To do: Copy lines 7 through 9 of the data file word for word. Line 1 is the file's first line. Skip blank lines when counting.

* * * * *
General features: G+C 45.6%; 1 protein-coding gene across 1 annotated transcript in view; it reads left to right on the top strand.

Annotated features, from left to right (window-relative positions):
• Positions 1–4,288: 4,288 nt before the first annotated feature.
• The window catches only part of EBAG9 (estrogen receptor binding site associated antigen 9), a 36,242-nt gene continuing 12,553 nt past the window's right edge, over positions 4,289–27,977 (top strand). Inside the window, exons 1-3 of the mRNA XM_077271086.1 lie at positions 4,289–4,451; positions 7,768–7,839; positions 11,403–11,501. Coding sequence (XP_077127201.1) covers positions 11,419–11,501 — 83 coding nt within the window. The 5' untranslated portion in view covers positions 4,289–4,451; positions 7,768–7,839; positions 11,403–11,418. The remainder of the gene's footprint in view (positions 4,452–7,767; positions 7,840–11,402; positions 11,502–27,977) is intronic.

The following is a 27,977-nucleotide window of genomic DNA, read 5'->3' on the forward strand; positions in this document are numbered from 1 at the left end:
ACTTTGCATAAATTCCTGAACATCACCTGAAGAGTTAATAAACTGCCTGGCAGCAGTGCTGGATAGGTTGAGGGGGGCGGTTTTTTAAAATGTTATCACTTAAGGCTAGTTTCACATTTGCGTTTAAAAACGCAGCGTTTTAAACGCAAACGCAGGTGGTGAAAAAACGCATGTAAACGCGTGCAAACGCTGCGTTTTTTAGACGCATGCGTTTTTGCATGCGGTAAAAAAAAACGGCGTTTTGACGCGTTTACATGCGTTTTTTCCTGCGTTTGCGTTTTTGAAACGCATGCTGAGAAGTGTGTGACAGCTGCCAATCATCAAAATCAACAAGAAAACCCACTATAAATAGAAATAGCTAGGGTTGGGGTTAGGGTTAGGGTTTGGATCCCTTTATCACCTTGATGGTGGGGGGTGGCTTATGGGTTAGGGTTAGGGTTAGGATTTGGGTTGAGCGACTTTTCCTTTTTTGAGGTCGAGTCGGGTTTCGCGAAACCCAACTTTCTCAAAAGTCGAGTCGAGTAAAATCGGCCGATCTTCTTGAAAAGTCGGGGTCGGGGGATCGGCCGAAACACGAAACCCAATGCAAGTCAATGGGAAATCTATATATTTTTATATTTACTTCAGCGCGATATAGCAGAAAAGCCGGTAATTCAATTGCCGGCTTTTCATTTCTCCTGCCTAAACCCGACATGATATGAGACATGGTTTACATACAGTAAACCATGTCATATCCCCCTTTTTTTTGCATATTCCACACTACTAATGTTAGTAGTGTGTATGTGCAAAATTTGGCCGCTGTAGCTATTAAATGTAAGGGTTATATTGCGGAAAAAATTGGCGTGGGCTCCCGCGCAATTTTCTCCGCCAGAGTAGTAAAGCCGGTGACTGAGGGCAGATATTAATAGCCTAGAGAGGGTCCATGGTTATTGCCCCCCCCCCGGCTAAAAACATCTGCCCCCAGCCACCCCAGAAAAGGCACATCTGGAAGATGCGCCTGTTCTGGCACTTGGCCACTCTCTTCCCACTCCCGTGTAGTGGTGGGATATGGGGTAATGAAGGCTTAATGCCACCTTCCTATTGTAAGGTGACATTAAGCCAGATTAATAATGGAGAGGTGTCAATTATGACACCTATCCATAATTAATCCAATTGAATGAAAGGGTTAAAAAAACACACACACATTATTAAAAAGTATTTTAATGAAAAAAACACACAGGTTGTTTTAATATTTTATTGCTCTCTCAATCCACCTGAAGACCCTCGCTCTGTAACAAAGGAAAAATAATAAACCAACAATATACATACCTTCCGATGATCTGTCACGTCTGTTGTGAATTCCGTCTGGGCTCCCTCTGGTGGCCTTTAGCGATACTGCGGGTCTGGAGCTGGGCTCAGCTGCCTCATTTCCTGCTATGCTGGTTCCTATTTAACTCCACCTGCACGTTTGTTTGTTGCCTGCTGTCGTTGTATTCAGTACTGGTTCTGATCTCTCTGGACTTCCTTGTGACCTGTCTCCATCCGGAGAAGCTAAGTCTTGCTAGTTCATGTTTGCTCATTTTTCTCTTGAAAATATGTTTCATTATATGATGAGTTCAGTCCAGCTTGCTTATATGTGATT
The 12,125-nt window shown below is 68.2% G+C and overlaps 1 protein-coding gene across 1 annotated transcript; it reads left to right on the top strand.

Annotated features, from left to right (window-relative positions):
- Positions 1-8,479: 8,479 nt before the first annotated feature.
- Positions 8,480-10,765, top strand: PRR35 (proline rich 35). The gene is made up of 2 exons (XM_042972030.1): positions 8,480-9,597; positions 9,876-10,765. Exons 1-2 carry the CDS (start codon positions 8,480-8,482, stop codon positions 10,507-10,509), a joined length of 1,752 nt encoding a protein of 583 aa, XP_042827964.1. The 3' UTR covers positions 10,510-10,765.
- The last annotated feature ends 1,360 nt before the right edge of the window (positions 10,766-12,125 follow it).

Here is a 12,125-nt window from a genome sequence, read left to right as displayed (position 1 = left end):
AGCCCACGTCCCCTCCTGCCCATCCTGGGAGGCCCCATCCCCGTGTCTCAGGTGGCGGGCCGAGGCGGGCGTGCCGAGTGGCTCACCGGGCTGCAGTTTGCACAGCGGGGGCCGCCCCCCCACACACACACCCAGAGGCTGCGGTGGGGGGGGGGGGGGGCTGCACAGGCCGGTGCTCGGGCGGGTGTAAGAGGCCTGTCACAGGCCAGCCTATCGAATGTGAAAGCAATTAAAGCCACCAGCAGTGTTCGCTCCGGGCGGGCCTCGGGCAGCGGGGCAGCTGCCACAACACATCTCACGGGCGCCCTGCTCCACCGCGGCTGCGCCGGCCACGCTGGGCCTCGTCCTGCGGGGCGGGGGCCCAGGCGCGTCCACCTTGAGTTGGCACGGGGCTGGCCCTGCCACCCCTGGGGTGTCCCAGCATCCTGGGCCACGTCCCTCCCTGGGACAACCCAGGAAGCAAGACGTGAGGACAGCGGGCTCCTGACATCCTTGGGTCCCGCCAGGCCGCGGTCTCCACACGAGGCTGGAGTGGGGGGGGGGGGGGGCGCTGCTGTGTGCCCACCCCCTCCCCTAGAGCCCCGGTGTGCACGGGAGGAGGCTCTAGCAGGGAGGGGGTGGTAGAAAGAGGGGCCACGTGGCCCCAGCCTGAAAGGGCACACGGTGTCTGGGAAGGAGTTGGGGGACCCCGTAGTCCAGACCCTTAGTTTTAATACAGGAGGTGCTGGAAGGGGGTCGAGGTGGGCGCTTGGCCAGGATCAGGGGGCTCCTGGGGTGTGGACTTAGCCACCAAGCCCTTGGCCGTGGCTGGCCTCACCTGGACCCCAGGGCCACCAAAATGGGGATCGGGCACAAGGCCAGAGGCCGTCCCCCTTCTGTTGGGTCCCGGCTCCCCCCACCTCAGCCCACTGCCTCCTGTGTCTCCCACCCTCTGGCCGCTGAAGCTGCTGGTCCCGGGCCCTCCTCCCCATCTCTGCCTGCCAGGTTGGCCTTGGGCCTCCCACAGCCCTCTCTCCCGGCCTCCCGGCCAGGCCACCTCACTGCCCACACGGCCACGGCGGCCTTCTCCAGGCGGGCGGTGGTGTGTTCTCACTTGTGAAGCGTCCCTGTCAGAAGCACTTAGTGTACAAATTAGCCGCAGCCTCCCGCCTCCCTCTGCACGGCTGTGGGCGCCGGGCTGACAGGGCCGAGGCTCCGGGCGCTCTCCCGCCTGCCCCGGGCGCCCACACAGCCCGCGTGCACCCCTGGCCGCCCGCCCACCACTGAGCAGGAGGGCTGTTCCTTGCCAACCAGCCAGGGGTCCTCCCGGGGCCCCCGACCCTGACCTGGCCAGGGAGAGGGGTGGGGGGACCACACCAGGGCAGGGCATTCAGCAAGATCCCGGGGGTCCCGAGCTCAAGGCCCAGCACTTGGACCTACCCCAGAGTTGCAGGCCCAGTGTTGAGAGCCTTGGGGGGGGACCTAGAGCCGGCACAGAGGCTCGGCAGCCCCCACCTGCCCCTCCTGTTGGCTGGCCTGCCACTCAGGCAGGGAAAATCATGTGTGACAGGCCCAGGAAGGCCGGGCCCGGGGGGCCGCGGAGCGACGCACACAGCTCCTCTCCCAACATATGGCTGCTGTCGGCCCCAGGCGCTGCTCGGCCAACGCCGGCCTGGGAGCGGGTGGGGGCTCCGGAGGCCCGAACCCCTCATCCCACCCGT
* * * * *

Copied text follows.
The 12,125-nt window shown below is 68.2% G+C and overlaps 1 protein-coding gene across 1 annotated transcript; it reads left to right on the top strand.

Annotated features, from left to right (window-relative positions):
- Positions 1-8,479: 8,479 nt before the first annotated feature.